Reject poll watcher bill
The state House Republican majority that has brought about yet another downgrade of the state’s creditworthiness, by refusing to pass an honest budget, apparently has been distracted. It has a constitutional obligation to pass a balanced budget, but a political priority to suppress voting.
Tuesday, House Speaker Mike Turzai, an Allegheny County Republican and chief architect of the budget impasse, adjourned rather than conduct a vote on a key part of the budget debate. Amid growing bipartisan support for a severance tax on natural gas to help fund the budget, Turzai and his leadership have locked in committee a bill to establish the tax. Members moved Tuesday for a discharge petition, which would bring the bill to the floor for debate and a vote without committee approval, prompting Turzai to adjourn the day’s proceedings.
Lawmakers did hang around long enough to pass a bill on a non-existent problem, in the cause of intimidating certain voters.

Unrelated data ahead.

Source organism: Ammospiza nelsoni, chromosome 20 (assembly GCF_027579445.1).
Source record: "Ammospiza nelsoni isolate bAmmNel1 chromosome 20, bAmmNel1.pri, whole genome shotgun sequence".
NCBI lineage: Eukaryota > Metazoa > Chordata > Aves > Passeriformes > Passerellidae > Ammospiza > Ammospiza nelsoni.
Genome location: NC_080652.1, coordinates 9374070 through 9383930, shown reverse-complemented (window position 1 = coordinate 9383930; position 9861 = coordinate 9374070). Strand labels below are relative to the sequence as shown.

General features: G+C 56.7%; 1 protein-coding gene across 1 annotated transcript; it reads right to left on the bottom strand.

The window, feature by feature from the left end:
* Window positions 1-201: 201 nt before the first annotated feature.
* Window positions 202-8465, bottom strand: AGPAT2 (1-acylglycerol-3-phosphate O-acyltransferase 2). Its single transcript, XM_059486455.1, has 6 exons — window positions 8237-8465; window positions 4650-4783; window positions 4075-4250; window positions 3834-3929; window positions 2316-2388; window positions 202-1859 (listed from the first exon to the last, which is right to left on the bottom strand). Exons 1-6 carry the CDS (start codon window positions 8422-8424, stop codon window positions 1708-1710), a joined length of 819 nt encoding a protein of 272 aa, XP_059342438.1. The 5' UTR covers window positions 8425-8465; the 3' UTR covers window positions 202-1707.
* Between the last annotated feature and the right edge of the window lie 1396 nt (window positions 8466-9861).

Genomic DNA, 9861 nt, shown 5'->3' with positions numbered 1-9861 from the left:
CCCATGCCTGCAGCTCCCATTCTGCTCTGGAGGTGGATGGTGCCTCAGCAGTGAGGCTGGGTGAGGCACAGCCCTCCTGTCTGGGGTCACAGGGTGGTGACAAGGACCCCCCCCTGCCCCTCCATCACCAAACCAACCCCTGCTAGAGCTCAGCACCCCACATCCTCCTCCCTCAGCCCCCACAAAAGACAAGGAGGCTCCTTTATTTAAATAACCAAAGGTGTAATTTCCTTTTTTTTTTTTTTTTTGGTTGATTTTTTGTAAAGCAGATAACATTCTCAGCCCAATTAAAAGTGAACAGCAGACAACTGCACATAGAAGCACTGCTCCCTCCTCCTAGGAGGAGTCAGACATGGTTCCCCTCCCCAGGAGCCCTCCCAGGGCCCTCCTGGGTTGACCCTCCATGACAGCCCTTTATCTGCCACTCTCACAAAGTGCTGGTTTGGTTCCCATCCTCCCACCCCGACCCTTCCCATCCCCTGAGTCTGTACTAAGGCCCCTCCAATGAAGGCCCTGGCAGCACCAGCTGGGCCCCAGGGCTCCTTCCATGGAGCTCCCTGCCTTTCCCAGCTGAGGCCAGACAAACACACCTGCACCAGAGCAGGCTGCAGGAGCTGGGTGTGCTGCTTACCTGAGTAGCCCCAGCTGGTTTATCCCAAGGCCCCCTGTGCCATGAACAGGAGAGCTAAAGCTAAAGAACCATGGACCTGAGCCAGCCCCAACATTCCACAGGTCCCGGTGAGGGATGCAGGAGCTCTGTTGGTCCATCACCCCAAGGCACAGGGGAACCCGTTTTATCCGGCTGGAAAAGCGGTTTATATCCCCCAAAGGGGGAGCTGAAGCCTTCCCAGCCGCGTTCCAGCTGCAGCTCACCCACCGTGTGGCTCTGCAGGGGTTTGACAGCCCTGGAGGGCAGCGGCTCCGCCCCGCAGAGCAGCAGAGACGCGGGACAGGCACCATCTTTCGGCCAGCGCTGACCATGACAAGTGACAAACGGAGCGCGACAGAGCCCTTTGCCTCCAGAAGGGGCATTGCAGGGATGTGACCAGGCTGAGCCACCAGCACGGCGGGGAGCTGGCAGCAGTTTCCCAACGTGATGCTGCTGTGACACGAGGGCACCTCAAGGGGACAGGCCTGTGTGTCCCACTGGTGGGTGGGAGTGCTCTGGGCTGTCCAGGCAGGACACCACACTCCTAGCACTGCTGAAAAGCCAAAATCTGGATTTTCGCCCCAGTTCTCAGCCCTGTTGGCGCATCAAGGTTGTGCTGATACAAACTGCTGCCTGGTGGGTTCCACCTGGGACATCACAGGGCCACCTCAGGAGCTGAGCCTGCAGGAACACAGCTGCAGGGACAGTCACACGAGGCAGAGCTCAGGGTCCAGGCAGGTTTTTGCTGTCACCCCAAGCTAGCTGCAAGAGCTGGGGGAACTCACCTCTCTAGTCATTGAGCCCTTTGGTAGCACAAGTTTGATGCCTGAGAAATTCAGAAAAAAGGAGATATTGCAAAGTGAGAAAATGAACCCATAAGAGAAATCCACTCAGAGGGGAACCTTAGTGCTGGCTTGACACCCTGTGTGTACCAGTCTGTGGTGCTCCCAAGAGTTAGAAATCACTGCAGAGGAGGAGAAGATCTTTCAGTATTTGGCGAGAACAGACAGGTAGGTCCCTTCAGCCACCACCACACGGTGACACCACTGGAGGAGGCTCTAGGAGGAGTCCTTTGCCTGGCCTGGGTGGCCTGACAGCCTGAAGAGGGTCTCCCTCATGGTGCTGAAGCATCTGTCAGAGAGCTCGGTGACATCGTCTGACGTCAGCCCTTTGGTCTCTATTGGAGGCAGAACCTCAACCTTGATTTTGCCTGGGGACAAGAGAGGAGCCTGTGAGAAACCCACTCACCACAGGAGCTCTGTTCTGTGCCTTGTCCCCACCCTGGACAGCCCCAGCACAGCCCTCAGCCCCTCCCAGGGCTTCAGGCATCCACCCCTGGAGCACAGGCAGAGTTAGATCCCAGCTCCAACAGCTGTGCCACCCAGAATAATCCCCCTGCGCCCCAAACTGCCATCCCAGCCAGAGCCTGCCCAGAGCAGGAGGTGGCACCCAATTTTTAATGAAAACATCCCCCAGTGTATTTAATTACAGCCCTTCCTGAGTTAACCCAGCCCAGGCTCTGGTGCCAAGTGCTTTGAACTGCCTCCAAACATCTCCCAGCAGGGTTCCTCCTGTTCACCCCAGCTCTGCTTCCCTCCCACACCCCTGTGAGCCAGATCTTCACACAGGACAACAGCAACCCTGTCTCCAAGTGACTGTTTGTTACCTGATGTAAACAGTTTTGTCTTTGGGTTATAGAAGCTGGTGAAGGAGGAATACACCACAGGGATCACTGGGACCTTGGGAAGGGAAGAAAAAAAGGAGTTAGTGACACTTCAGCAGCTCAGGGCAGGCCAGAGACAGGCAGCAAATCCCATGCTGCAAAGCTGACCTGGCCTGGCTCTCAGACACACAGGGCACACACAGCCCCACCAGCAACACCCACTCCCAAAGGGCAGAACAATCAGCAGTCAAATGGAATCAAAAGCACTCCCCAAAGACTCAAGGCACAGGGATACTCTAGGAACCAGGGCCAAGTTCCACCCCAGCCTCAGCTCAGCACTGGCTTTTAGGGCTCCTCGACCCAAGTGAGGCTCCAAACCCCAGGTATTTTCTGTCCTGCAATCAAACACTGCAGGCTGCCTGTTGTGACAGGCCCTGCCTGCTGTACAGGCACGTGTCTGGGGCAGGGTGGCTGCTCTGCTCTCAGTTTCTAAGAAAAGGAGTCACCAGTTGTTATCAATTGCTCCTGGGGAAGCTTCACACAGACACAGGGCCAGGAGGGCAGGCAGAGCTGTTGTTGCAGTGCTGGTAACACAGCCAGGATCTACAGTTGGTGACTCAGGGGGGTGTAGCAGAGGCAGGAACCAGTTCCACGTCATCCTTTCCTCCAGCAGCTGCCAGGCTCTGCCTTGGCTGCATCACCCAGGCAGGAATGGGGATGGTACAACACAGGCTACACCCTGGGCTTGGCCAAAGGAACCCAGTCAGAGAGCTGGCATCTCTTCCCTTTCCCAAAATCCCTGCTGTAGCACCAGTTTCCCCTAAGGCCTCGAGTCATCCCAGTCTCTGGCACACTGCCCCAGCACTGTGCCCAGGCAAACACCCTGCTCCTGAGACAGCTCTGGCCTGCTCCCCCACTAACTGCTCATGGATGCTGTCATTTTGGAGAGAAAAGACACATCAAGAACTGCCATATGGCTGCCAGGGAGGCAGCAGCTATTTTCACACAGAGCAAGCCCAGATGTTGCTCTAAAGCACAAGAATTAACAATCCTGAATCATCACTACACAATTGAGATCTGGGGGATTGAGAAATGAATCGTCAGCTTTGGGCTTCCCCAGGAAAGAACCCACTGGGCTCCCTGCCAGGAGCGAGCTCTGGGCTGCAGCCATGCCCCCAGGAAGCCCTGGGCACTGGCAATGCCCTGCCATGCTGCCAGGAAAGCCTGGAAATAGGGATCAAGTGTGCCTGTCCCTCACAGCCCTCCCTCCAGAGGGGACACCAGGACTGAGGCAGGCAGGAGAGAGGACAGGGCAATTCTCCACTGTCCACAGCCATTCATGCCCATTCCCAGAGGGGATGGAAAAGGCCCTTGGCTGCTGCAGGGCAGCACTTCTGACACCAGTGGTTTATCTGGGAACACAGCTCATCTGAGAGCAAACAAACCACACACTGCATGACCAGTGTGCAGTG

During last year’s presidential campaign, Donald Trump claimed that the state vote would be rigged against him by fraud in “certain” voting districts — meaning largely Democratic and African-American Philadelphia — and called upon his supporters to watch polling there.
Many of those supporters heard that racist dog whistle and planned to appear at the supposedly suspect polling places, but were thwarted by sound state law. It precludes poll watchers from doing so outside their own counties.
The dog whistle lingered on the breeze, however. Tuesday, the House Republican majority passed a bill, 106-91, that would allow anyone in the state to be appointed as a poll watcher at any polling place in the state. The purpose of the bill is not to enable Philadelphians to check out voting in Coudersport.
Supporters contend that the measure would not result in intimidation because such intimidation is a criminal offense by state law, and poll watchers are allowed only to observe. They may not intervene in the process or speak to voters.
That view, however, is based in the theory that intimidation somehow is limited to speech or physical intervention in the process. When there is no valid reason for someone to be scoping a polling place far from his home, his presence alone is intimidating.
The Senate should reject this dog of a bill. And if it doesn’t, Gov. Tom Wolf quickly should veto it.